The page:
Old habits are hard to break. It's possible, though, that the "Ultimate Visual Dictionary" will cure you of yelling to anyone within hearing distance, "Do you remember what those little petals that sit on the top of a strawberry are called?" but I can tell you that when no one in the house comes running to your aid, you will be really glad to have this reference sitting right on your desk.
Libraries are nice. Heavens, the NET is even nice. But nothing can surpass a good, well-worn reference that you come to know intimately, know its strengths and its weaknesses.
The pictures in this book are colorful, clear and not so cute they're annoying; it is divided into sensible categories like "The Universe," "Prehistoric Earth," and "The Human Body." There is a concise index and an appendix of useful data like mathematical symbols and the ever-confounding metric conversions.
Now, sometimes you will need the name for something like the hole in the face of a guitar. You are praying there is a term that alliterates with the adjective you have already chosen to describe it. You rush to the wonderful book (after getting blank stares from anyone you ask about it first, of course), find the section for "music," and are disappointed to find that it is called a "sound hole." It's not a poetic term. It doesn't have any potential for a lyrical metaphor. Still, that's not the fault of the book, is it? At least you'll know that you are on your own for coming up with a term that is kinder to the ear or that, if you settle for "sound hole," there is nothing more accurate available.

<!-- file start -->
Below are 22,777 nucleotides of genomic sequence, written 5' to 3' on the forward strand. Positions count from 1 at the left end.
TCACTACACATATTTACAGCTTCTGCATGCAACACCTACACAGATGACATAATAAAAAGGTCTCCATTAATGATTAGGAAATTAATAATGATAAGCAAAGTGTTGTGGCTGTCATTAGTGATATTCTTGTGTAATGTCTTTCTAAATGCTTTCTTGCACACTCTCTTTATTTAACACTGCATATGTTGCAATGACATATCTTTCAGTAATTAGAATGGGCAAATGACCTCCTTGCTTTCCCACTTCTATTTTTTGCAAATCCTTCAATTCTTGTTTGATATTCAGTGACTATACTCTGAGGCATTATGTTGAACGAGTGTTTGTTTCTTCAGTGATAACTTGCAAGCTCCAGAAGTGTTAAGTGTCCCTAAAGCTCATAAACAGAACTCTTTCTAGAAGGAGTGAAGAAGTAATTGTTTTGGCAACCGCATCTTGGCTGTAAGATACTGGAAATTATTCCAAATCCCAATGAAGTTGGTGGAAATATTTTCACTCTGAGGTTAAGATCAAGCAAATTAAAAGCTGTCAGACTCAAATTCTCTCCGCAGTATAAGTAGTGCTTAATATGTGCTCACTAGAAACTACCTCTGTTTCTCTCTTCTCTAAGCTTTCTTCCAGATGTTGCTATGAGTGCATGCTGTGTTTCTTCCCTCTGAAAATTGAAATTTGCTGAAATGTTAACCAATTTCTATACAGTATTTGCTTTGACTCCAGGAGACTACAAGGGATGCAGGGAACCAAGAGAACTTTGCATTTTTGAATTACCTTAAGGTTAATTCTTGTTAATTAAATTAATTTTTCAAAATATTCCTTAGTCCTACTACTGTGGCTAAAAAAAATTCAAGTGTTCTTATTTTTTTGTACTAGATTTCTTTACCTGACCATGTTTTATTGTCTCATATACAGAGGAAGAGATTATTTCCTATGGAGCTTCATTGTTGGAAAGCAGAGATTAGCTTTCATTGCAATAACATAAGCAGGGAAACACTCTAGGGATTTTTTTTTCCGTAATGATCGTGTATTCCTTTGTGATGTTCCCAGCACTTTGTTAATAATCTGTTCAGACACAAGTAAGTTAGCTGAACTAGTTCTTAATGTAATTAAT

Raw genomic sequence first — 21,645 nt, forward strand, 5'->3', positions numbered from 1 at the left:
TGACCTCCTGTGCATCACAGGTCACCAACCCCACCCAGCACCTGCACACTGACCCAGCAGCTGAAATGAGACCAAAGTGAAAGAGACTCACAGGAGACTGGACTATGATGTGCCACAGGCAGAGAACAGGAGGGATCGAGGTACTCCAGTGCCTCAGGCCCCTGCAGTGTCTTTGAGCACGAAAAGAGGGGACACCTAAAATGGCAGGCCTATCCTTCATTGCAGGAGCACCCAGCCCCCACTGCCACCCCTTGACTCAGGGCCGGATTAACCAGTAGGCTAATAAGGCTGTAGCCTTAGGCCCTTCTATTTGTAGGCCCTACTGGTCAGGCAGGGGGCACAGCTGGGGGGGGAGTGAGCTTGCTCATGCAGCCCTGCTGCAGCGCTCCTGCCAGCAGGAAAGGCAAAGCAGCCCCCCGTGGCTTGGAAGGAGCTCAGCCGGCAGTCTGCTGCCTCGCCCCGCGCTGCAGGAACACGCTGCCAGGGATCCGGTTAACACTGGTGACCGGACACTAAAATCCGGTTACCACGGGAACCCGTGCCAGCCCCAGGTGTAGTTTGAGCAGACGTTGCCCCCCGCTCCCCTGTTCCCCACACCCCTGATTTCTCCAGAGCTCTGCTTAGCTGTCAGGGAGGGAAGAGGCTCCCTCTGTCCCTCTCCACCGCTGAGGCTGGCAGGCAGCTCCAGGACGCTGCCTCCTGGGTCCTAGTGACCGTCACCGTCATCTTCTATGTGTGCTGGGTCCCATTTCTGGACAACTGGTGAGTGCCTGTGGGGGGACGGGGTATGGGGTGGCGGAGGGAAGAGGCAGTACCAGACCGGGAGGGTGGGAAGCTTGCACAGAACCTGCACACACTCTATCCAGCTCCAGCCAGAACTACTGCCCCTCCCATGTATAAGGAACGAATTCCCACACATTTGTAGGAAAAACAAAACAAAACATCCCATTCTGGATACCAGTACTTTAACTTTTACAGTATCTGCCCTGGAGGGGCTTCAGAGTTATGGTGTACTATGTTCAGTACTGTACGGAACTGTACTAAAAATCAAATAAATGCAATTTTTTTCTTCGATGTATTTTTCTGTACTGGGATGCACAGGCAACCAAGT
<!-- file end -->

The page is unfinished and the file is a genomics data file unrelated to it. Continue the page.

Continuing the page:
Check out the page for "Books." You'll find wonderful terms about your own craft that you've forgotten or never knew--like "mull," "buckram corner piece," and "tail."
Carolyn Howard-Johnson, author of "This is the Place"